My husband Terry just phoned from work to say he’s coming with me for my second chemotherapy session. I decided I’d brave the second session on my own so hadn’t asked. But he obviously picked up on a touch of anxiety I was feeling and decided he’d come along to support me. So having driven all the way into work this morning he called me and then turned around and drove back home again! These are the little acts of kindness that bring me close to tears and make me feel loved, supported and very lucky. I’m not doing this alone.
I’d had severe stomach pain several days following my first session and although it had cleared I was still a little nervous about it and wanted to run it by my doctor. When you’ve already had a tumour removed every ‘new’ ache or pain you feel can be insanely worrying. I also knew I’d be having my first scan and even though it’s casually referred to as routine at the start of chemotherapy treatment, I know they’ll be inspecting it closely. Inspections and scrutiny, scans and biopsies. I know where this all leads to now I’ve become an expert, it leads to me being told the results! Think waiting for your leaving cert results, that heart in the mouth sense of anticipation, that sheer terror and wonder at the direction your life might take within the next few seconds … and you get the general picture.
But I remind myself that I’m not doing this alone and have been surrounded by so many acts of kindness. From the countless gifts, cards and bouquets of flowers delivered to my house from work colleagues, family and friends. To the offers of childminding and sleepovers for the kids and girlie pampering when this is all over. I’ve about a year’s supply of cocktails and prosecco to get through.
I’m also very lucky, my tumour was removed with surgery. Ok so they also removed anything else they felt I wouldn’t need while they were there like my gallbladder, part of my pancreas and stomach. But you don’t want to hear about that. And hey who needs them anyway, I’m happy to report I’m doing just fine without these bits. The chemotherapy treatment I’m having has such a lovely name. It’s called ‘mopping up’ where having removed a tumour they basically still blitz everything anyway just incase there’s anything left that went unnoticed. “We call it insurance chemo” my surgeon said.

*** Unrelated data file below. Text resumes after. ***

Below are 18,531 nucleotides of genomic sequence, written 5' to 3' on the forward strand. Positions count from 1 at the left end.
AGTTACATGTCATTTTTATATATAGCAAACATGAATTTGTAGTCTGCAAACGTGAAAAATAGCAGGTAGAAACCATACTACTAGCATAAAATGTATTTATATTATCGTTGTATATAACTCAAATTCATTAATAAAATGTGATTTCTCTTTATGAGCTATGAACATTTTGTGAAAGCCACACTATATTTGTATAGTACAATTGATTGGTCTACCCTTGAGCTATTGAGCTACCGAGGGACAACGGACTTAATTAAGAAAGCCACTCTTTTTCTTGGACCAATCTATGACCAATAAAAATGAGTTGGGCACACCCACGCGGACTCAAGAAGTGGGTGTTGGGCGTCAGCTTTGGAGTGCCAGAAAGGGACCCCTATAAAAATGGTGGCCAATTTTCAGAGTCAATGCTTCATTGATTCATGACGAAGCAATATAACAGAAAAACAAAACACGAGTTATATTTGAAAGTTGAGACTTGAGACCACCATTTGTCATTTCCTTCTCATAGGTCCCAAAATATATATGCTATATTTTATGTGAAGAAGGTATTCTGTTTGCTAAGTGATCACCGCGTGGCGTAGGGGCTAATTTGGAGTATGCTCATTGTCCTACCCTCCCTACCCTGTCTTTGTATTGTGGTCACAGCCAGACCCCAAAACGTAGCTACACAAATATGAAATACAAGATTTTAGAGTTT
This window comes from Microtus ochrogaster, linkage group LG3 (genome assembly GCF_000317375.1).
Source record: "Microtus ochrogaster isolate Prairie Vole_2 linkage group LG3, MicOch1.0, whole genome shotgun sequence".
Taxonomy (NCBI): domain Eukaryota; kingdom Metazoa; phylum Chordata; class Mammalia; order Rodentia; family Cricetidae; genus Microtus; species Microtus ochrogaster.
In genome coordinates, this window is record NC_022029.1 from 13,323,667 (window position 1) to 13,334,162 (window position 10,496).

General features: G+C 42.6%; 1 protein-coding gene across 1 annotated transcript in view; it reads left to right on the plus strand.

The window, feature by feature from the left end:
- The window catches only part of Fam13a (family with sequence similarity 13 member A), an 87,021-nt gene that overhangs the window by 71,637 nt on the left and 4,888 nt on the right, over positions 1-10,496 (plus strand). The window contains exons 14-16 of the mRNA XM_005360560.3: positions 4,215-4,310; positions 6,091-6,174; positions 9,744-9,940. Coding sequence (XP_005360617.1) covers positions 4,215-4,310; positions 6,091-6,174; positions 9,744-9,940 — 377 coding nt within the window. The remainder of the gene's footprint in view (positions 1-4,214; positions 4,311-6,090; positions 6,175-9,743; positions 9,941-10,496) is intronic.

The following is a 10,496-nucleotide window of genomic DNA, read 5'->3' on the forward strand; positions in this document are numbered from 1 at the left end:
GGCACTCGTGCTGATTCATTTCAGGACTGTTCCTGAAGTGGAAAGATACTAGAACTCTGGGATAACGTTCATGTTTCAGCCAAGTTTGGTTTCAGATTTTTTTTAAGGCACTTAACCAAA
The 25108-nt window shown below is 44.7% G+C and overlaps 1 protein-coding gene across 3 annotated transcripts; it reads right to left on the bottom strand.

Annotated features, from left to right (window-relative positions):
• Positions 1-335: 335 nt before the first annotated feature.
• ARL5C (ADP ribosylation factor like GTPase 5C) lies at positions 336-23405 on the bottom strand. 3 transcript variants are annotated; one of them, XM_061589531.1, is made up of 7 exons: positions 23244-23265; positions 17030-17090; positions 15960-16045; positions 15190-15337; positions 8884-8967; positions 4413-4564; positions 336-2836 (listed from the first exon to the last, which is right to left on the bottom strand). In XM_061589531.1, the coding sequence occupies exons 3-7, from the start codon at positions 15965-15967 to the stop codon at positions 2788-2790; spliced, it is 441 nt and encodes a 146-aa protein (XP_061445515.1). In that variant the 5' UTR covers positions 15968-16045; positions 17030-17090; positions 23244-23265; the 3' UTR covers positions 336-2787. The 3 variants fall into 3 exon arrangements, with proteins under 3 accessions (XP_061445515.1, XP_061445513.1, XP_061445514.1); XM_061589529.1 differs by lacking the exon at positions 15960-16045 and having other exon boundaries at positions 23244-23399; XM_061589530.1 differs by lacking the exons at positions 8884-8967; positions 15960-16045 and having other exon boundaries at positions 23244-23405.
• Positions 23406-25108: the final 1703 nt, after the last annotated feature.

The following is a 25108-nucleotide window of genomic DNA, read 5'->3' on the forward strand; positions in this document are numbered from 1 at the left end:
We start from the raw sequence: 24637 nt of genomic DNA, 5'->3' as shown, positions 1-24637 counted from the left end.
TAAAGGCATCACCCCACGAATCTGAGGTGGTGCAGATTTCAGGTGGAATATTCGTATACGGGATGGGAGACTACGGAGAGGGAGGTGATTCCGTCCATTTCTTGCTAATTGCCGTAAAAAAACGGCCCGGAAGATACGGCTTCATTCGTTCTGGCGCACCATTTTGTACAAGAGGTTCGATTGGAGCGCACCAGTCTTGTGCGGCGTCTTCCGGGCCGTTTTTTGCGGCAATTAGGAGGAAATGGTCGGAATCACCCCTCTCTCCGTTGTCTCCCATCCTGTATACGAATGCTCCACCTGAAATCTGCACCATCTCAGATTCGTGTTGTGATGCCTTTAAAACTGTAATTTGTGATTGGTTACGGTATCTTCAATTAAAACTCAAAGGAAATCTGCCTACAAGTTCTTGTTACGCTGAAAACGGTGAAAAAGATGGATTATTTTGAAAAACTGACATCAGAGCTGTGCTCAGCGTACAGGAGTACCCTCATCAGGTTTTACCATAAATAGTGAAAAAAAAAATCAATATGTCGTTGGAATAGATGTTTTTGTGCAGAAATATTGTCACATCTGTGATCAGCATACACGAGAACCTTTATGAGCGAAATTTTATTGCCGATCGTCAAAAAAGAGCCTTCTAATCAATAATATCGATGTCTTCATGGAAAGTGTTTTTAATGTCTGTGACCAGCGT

On the Saturday after my second session I had a missed call from the hospital. When I recognised the number I froze. “Jesus what are they ringing me for on a Saturday?” the sense of panic was crippling. There was a voicemail from my Oncologist Professor Ray MacDermott. “Just do it, dial the bloody number and listen to the message!” “Hi Amanda, it’s Ray MacDermott here, just ringing to let you know we got your scan results back. Everything is looking good, I’m happy with things and we’ll repeat the process in three month’s time”. I sat on the edge of my bed and composed myself, sighed aloud and with my hand on my mouth fought back the tears, the sense of relief was overwhelming. How thoughtful of Professor MacDermott to call me with such good news… yet another small act of kindness.
So to all of you wonderful people I’m fortunate enough to know … family… friends… work colleagues… medical and nursing teams… everyone that is there for me right now. I say…
I’m giving you all a huge bear hug, I’m squeezing you tight and never letting go. Please don’t underestimate the enormous value of each of your little acts of kindness, it means so much to all of us who are going through this cancer thing. We need your love and support even though we might not say it. And if you’re on this cancer journey too you’ll know how much it means to feel we’re not doing this alone. If you’re having a down day (like I did yesterday!) go easy on yourself. Let’s do this together, let’s conquer this cancer thing together safe and secure in the knowledge that with each small act of kindness that comes our way… we are surrounded by people who care.